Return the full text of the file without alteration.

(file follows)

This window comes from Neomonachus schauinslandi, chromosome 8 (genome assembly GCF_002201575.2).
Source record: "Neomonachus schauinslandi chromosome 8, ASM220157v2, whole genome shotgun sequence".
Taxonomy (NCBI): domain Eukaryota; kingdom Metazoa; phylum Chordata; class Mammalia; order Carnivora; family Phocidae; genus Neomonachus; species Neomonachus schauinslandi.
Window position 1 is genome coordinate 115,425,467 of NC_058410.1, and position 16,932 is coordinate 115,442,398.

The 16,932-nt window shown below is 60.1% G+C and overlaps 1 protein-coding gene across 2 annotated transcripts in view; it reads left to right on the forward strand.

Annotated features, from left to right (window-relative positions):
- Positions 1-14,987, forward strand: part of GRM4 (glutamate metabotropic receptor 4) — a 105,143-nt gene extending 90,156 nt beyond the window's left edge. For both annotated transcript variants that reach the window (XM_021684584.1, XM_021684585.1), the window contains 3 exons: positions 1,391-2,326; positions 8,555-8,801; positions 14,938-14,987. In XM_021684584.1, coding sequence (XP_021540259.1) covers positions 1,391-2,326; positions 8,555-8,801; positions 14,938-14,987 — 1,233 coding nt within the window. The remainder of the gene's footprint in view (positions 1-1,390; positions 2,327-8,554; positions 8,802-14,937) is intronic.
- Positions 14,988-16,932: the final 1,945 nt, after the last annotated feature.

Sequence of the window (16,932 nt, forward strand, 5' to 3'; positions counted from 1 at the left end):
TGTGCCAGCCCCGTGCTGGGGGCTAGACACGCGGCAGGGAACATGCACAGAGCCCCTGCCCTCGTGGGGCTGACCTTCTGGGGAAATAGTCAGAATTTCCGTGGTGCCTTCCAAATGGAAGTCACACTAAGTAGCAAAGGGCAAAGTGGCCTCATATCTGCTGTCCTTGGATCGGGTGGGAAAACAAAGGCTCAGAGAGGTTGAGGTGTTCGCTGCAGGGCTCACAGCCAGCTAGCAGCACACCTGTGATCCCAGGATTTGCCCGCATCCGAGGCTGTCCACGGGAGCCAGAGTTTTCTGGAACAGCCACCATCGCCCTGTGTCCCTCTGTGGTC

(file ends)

This window comes from Neomonachus schauinslandi, chromosome 8 (genome assembly GCF_002201575.2).
Source record: "Neomonachus schauinslandi chromosome 8, ASM220157v2, whole genome shotgun sequence".
Taxonomy (NCBI): domain Eukaryota; kingdom Metazoa; phylum Chordata; class Mammalia; order Carnivora; family Phocidae; genus Neomonachus; species Neomonachus schauinslandi.
Window position 1 is genome coordinate 115,425,467 of NC_058410.1, and position 16,932 is coordinate 115,442,398.

The 16,932-nt window shown below is 60.1% G+C and overlaps 1 protein-coding gene across 2 annotated transcripts in view; it reads left to right on the forward strand.

Annotated features, from left to right (window-relative positions):
- Positions 1-14,987, forward strand: part of GRM4 (glutamate metabotropic receptor 4) — a 105,143-nt gene extending 90,156 nt beyond the window's left edge. For both annotated transcript variants that reach the window (XM_021684584.1, XM_021684585.1), the window contains 3 exons: positions 1,391-2,326; positions 8,555-8,801; positions 14,938-14,987. In XM_021684584.1, coding sequence (XP_021540259.1) covers positions 1,391-2,326; positions 8,555-8,801; positions 14,938-14,987 — 1,233 coding nt within the window. The remainder of the gene's footprint in view (positions 1-1,390; positions 2,327-8,554; positions 8,802-14,937) is intronic.
- Positions 14,988-16,932: the final 1,945 nt, after the last annotated feature.

Sequence of the window (16,932 nt, forward strand, 5' to 3'; positions counted from 1 at the left end):
TGTGCCAGCCCCGTGCTGGGGGCTAGACACGCGGCAGGGAACATGCACAGAGCCCCTGCCCTCGTGGGGCTGACCTTCTGGGGAAATAGTCAGAATTTCCGTGGTGCCTTCCAAATGGAAGTCACACTAAGTAGCAAAGGGCAAAGTGGCCTCATATCTGCTGTCCTTGGATCGGGTGGGAAAACAAAGGCTCAGAGAGGTTGAGGTGTTCGCTGCAGGGCTCACAGCCAGCTAGCAGCACACCTGTGATCCCAGGATTTGCCCGCATCCGAGGCTGTCCACGGGAGCCAGAGTTTTCTGGAACAGCCACCATCGCCCTGTGTCCCTCTGTGGTC